NSAID consumption and risk of acute myeloid leukemia: a national population-based case-control study

Publikation: Bidrag til tidsskrift/Konferencebidrag i tidsskrift /Bidrag til avisTidsskriftartikelForskningpeer review


  • Lene Sofie Granfeldt Østgård
  • Mette Nørgaard
  • Lars Pedersen
  • René Østgård
  • Lone Smidstrup Friis, Hæmatologisk Afdeling, Rigshospitalet
  • ,
  • Claudia Schöllkopf, Medicinsk Hæmatologisk Afdeling, Herlev Hospital, Region Hovedstaden
  • ,
  • Marianne Tang Severinsen, Institut for Klinisk Medicin - Hæmatologisk Afdeling, Aalborg Sygehus
  • ,
  • Claus Werenberg Marcher, Hæmatologisk Afdeling, OUH
  • ,
  • Bruno C Medeiros, Stanford University
  • ,
  • Morten Krogh Jensen, Hæmatologisk Afdeling, Sygehus Nord, Roskilde

Background: Most cases of acute leukemia arise without identifiable risk factors. Studies investigating the impact of autoimmune diseases and infections on leukemogenesis have revealed conflicting results. If inflammation increases the risk of acute myeloid leukemia (AML), nonsteroidal anti-inflammatory drug (NSAID) use may decrease the risk of leukemia.

Methods: We conducted a case-control study of 3,053 patients with AML diagnosed between 2000 and 2013, who were registered in the Danish National Acute Leukemia Registry, and 30,530 population controls matched on sex and age. We identified prescriptions through the Danish National Health Service Prescription Database. We used conditional logistic regression analysis to compute ORs associating AML with NSAID use overall, in patients with inflammatory diseases, and for specific AML subtypes (de novo AML, AML related to previous hematological disease, ie, secondary AML [sAML], or therapy-related AML [tAML; exposed to previous cytotoxic therapy]).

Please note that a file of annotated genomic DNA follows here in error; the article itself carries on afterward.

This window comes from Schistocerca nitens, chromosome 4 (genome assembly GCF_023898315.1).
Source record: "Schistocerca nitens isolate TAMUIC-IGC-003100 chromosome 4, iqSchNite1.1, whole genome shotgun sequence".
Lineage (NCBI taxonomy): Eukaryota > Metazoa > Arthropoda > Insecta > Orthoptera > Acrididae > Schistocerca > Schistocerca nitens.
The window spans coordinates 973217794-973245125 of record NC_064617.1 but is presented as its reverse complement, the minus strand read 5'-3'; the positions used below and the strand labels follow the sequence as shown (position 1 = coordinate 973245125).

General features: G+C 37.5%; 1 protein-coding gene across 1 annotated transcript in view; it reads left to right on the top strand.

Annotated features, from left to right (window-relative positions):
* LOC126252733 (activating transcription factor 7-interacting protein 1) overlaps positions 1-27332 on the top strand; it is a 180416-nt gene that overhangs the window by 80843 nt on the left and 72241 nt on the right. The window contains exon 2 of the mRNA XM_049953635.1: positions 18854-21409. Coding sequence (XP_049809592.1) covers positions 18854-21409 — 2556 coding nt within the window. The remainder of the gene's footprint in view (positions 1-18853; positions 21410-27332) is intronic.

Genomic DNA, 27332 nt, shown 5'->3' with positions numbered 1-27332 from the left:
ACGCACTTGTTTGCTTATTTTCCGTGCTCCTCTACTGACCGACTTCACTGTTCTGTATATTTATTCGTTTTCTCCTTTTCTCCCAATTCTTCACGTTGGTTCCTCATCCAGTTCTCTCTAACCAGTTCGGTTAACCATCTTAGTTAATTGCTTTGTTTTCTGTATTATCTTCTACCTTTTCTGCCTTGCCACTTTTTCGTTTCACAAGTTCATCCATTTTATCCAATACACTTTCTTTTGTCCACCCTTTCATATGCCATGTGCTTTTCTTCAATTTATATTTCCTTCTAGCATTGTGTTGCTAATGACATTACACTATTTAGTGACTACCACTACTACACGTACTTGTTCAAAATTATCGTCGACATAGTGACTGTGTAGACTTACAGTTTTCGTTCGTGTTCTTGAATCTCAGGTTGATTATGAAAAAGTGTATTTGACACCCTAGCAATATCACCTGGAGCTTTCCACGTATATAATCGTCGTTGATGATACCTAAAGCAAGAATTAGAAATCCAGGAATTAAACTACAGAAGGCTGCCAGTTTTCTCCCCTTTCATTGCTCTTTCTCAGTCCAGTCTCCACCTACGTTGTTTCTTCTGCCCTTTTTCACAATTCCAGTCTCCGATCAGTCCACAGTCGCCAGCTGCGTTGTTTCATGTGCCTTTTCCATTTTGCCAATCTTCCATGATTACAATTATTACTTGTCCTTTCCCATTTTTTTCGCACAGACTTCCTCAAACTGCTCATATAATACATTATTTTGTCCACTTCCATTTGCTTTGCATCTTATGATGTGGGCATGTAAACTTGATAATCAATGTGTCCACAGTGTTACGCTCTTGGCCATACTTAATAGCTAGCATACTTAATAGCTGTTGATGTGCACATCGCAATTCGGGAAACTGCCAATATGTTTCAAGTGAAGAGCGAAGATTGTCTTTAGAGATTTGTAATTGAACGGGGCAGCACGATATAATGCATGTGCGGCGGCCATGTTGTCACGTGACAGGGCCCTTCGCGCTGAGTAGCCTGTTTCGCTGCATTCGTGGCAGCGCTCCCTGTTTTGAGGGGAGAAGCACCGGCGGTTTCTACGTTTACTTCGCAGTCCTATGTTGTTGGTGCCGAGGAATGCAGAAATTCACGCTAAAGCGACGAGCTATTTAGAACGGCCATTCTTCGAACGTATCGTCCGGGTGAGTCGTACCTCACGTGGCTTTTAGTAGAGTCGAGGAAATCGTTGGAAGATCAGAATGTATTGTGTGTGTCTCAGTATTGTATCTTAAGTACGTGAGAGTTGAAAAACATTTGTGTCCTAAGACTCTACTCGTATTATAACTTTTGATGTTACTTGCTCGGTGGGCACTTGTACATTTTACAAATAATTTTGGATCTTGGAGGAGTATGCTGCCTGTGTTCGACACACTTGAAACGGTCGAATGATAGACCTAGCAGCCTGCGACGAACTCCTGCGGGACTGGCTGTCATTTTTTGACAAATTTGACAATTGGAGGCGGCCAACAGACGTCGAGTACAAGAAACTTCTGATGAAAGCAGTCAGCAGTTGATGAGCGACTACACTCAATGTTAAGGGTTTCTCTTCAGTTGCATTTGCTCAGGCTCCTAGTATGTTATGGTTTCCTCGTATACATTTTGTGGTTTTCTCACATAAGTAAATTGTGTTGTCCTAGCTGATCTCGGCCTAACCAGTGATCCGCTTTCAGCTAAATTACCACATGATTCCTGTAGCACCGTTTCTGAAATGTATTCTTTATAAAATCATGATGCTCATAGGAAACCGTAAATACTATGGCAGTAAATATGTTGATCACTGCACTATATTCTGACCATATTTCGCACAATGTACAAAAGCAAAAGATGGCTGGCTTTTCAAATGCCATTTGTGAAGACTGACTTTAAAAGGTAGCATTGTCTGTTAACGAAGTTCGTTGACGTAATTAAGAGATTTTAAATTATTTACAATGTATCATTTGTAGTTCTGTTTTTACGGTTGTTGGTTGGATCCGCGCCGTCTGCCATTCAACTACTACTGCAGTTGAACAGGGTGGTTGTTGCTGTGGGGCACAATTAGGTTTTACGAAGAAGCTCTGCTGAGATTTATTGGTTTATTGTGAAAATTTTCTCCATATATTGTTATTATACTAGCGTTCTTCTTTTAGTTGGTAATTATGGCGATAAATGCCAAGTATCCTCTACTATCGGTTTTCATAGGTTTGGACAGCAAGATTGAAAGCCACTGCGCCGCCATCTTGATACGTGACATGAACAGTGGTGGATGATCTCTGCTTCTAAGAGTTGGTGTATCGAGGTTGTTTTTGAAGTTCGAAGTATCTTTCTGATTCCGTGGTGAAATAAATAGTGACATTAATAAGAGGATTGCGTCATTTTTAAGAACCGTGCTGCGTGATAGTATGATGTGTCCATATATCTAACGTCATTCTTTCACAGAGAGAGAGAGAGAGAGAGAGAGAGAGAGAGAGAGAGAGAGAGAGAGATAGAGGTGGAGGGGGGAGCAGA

Results: Overall, NSAID use was not associated with a lower risk of AML (OR 1.1, 95% CI=1.0-1.2), de novo AML (OR 1.0, 95% CI=0.9-1.1), and sAML/tAML (OR 1.3, 95% CI=1.1-1.5). In addition, in patients with known inflammatory diseases, NSAIDs did not affect AML risk (OR 0.9, 95% CI=0.5-1.6). Number of prescriptions, type of NSAID, age, or sex did not influence the results.

Conclusion: In line with our recent findings that showed no association between autoimmune diseases and infections and de novo AML, NSAID use was not found to reduce the risk of AML.

TidsskriftCancer Management and Research
Sider (fra-til)5043-5051
Antal sider9
StatusUdgivet - 2018

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